Jailed Congress leader Navjot Singh Sidhu will serve as a clerk in the Patiala central prison and will get a doctor-recommended daily diet that includes coconut water, lactose-free milk, a glass of juice and a few almonds, an official said.
A board of doctors has recommended a special diet for Sidhu after he had sought the same in the jail. His medical examination was conducted on May 23 at Rajindra hospital in Patiala, Punjab.
What does Sidhu's diet chart look like?
Breakfast: The 58-year-old cricketer-turned-politician’s special diet includes one cup of rosemary tea or one glass of coconut water in early morning, and one cup of lactose-free milk, one tablespoon of flax/sunflower/melon/chia seeds, five-six almonds, one walnut and two pecan nuts in breakfast.
Mid-morning meal: The doctors have recommended a glass of juice (beetroot, cucumber, tulsi leaves, Amla, carrot etc), or any of fruits like watermelon, melon, kiwi, guava etc, or sprouted black chana, green gram with cucumber/tomato/half lemon/avocado.
Lunch: the doctors have suggested one bowl of cucumber, seasonal green vegetables with one chapati of sorghum, singhara or ragi flours.
Evening snacks: he has been recommended a cup of tea with low-fat milk and 25 grams of 'paneer' slice or tofu with half lemon.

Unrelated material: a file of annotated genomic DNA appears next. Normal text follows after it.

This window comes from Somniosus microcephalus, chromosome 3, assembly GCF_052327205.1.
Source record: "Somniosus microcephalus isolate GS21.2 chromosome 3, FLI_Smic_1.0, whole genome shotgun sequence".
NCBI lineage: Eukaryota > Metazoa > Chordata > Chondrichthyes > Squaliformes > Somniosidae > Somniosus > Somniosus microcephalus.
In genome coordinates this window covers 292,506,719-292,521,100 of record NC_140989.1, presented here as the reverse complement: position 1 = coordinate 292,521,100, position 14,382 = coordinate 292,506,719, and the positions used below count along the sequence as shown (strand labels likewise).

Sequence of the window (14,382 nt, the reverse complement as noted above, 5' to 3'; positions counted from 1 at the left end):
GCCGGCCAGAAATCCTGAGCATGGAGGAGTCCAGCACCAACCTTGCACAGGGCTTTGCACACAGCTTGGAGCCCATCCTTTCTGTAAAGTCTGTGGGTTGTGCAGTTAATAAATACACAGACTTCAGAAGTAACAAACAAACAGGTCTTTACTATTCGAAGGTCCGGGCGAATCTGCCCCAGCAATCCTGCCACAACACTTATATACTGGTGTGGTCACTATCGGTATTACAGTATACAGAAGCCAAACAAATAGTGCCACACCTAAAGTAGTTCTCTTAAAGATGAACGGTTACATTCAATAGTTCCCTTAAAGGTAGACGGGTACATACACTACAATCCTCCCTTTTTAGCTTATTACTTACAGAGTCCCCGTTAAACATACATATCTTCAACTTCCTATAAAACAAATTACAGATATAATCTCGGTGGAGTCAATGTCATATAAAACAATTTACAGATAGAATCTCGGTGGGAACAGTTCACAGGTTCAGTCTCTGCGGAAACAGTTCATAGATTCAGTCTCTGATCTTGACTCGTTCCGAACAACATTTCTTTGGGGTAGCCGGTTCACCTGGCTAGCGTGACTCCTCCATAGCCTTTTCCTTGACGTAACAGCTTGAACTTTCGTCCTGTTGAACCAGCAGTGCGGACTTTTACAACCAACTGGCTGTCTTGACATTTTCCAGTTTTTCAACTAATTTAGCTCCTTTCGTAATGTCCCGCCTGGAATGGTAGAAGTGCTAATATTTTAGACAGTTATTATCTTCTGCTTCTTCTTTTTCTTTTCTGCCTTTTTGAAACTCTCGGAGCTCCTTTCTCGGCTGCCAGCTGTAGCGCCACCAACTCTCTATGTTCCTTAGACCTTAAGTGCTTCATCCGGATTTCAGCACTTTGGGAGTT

Dinner: the doctors have recommended mix vegetables and 'dal' soup or black chana soup and one bowl of sauteed green vegetables.
Bedtime: Sidhu has been recommended one cup of chamomile tea and one tablespoon of psyllium husk with half glass of warm water, according to the diet plan.
Why a special diet is recommended for Sidhu?
The Congress leader suffers from medical conditions like embolism and has a liver ailment. In 2015, he underwent treatment for acute deep vein thrombosis (DVT) at a hospital in Delhi.
DVT is caused by a blood clot in a deep vein which hinders the normal blood flow.
Why is Sidhu in jail?
Sidhu, the former Punjab Congress chief, was sent to Patiala central jail on May 20 after he surrendered before a local court. He has been sentenced to one-year rigorous imprisonment by the Supreme Court in a 1988 road rage death case.
The apex court had sentenced him in the 34-year-old case, saying any undue sympathy in imposing an inadequate sentence would do more harm to the justice system and undermine the public confidence in the efficacy of law.
A 65-year-old man, named Gurnam Singh, had died in the incident.